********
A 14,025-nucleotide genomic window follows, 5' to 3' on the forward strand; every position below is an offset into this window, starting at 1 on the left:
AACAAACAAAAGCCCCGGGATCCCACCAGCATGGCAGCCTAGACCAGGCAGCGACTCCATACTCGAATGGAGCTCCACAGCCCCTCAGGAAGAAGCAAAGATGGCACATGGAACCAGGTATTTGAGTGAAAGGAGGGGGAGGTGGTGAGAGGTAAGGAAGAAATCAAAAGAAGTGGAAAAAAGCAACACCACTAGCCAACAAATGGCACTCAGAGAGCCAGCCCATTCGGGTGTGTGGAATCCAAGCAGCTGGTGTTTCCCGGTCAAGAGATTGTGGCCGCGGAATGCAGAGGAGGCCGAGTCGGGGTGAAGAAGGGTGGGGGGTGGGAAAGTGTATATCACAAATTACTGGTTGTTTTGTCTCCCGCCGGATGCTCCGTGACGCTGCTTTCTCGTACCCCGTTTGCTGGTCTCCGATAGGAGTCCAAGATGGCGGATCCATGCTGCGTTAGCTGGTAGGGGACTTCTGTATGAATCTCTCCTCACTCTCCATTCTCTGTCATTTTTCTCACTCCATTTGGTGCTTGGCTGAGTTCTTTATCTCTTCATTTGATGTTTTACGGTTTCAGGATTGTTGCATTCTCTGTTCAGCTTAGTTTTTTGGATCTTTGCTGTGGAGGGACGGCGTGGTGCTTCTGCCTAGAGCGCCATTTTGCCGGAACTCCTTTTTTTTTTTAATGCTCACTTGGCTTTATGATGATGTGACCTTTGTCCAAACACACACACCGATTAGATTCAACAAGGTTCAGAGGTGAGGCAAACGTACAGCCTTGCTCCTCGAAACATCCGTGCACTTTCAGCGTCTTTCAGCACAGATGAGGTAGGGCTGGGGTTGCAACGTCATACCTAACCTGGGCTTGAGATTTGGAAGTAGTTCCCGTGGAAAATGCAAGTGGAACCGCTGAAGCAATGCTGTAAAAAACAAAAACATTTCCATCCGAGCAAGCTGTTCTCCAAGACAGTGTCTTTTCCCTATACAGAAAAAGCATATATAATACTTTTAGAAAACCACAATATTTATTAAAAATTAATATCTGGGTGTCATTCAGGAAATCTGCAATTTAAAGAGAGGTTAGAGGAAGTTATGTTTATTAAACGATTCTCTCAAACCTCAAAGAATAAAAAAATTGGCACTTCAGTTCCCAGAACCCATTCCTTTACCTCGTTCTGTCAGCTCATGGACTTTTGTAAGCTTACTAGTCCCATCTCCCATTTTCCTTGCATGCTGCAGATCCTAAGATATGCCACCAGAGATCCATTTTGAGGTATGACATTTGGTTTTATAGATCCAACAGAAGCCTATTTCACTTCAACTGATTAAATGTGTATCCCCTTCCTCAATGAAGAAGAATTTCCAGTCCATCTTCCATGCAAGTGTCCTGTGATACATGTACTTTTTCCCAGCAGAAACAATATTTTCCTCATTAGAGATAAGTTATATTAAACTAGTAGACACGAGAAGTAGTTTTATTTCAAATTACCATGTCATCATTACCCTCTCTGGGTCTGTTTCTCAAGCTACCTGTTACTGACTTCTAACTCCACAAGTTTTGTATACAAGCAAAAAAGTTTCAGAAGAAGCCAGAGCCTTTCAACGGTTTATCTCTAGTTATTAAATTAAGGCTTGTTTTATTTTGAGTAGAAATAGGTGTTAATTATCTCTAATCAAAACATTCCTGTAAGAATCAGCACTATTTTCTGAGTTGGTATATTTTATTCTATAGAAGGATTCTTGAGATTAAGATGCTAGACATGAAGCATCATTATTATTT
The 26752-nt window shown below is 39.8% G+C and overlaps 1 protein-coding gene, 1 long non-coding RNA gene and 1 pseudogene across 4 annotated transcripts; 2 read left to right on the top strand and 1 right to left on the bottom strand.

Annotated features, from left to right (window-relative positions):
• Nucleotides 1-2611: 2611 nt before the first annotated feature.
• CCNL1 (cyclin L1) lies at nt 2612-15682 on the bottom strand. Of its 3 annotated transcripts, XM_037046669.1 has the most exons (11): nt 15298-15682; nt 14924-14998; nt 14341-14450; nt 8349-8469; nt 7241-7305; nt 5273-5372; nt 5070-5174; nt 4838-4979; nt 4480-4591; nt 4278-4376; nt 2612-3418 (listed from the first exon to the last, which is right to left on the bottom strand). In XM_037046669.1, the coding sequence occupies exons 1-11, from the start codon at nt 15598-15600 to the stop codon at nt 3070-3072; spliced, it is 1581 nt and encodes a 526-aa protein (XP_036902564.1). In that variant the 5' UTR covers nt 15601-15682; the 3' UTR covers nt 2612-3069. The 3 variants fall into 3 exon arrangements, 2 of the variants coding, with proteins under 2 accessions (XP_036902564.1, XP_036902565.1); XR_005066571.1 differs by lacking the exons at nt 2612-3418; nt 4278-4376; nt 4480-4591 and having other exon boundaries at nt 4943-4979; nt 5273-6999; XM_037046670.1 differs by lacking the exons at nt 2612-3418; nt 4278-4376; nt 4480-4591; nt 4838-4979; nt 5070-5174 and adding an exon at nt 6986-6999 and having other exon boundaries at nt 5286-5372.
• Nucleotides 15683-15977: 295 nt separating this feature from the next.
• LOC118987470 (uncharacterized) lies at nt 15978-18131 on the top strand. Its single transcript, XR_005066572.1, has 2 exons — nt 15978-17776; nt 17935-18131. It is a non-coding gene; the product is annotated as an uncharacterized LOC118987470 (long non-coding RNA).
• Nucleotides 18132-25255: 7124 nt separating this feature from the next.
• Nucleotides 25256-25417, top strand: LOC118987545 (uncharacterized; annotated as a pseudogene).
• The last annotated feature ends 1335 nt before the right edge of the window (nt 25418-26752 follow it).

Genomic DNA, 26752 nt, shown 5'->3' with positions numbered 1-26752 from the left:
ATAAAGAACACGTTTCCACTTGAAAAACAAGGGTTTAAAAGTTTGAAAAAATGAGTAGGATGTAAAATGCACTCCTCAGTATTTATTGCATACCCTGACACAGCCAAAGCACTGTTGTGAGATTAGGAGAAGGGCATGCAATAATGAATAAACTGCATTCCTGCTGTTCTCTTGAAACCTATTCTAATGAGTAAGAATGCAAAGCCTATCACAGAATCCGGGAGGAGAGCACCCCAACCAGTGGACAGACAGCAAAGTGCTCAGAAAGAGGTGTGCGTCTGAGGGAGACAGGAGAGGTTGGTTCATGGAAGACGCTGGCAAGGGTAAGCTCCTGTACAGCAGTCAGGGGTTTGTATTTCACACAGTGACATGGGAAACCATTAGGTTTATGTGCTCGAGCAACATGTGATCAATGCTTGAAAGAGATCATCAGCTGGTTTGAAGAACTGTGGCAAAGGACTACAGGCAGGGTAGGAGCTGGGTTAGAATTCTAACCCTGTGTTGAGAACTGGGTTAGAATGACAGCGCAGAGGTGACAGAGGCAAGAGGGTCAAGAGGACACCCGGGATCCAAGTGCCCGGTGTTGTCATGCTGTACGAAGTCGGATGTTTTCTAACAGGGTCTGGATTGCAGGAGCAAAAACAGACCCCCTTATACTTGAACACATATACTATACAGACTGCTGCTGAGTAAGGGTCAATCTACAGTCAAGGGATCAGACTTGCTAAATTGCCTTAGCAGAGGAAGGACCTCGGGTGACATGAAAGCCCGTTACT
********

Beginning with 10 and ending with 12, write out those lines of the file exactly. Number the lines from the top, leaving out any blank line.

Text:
• Nucleotides 25256-25417, top strand: LOC118987545 (uncharacterized; annotated as a pseudogene).
• The last annotated feature ends 1335 nt before the right edge of the window (nt 25418-26752 follow it).

Genomic DNA, 26752 nt, shown 5'->3' with positions numbered 1-26752 from the left: